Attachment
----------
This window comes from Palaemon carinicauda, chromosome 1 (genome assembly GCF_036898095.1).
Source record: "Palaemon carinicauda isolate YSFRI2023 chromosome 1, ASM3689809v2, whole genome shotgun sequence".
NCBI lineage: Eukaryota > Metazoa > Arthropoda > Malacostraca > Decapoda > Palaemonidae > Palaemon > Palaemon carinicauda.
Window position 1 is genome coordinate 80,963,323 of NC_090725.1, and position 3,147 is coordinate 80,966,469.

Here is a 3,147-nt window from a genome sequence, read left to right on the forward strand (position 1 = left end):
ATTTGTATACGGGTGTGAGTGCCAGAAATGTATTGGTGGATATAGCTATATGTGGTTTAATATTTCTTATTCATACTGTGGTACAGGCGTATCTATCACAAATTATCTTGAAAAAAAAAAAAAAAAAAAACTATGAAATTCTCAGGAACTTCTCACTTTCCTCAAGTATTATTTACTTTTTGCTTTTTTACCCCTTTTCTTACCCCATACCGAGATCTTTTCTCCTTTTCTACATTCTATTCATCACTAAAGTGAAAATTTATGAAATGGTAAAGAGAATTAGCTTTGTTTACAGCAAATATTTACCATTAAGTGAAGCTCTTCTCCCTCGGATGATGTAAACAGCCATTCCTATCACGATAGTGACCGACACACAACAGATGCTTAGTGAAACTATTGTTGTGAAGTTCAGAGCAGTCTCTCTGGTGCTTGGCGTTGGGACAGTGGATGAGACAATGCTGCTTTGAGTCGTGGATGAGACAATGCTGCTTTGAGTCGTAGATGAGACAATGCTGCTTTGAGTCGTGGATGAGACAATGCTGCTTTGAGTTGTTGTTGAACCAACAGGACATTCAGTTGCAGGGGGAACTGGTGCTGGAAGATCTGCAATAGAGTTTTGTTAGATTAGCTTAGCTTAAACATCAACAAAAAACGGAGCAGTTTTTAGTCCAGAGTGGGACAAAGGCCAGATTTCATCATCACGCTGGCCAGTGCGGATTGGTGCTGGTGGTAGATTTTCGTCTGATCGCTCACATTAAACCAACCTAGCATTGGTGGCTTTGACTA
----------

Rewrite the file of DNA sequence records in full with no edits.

This window comes from Palaemon carinicauda, chromosome 1 (genome assembly GCF_036898095.1).
Source record: "Palaemon carinicauda isolate YSFRI2023 chromosome 1, ASM3689809v2, whole genome shotgun sequence".
NCBI lineage: Eukaryota > Metazoa > Arthropoda > Malacostraca > Decapoda > Palaemonidae > Palaemon > Palaemon carinicauda.
Window position 1 is genome coordinate 80,963,323 of NC_090725.1, and position 3,147 is coordinate 80,966,469.

Here is a 3,147-nt window from a genome sequence, read left to right on the forward strand (position 1 = left end):
ATTTGTATACGGGTGTGAGTGCCAGAAATGTATTGGTGGATATAGCTATATGTGGTTTAATATTTCTTATTCATACTGTGGTACAGGCGTATCTATCACAAATTATCTTGAAAAAAAAAAAAAAAAAAAACTATGAAATTCTCAGGAACTTCTCACTTTCCTCAAGTATTATTTACTTTTTGCTTTTTTACCCCTTTTCTTACCCCATACCGAGATCTTTTCTCCTTTTCTACATTCTATTCATCACTAAAGTGAAAATTTATGAAATGGTAAAGAGAATTAGCTTTGTTTACAGCAAATATTTACCATTAAGTGAAGCTCTTCTCCCTCGGATGATGTAAACAGCCATTCCTATCACGATAGTGACCGACACACAACAGATGCTTAGTGAAACTATTGTTGTGAAGTTCAGAGCAGTCTCTCTGGTGCTTGGCGTTGGGACAGTGGATGAGACAATGCTGCTTTGAGTCGTGGATGAGACAATGCTGCTTTGAGTCGTAGATGAGACAATGCTGCTTTGAGTCGTGGATGAGACAATGCTGCTTTGAGTTGTTGTTGAACCAACAGGACATTCAGTTGCAGGGGGAACTGGTGCTGGAAGATCTGCAATAGAGTTTTGTTAGATTAGCTTAGCTTAAACATCAACAAAAAACGGAGCAGTTTTTAGTCCAGAGTGGGACAAAGGCCAGATTTCATCATCACGCTGGCCAGTGCGGATTGGTGCTGGTGGTAGATTTTCGTCTGATCGCTCACATTAAACCAACCTAGCATTGGTGGCTTTGACTA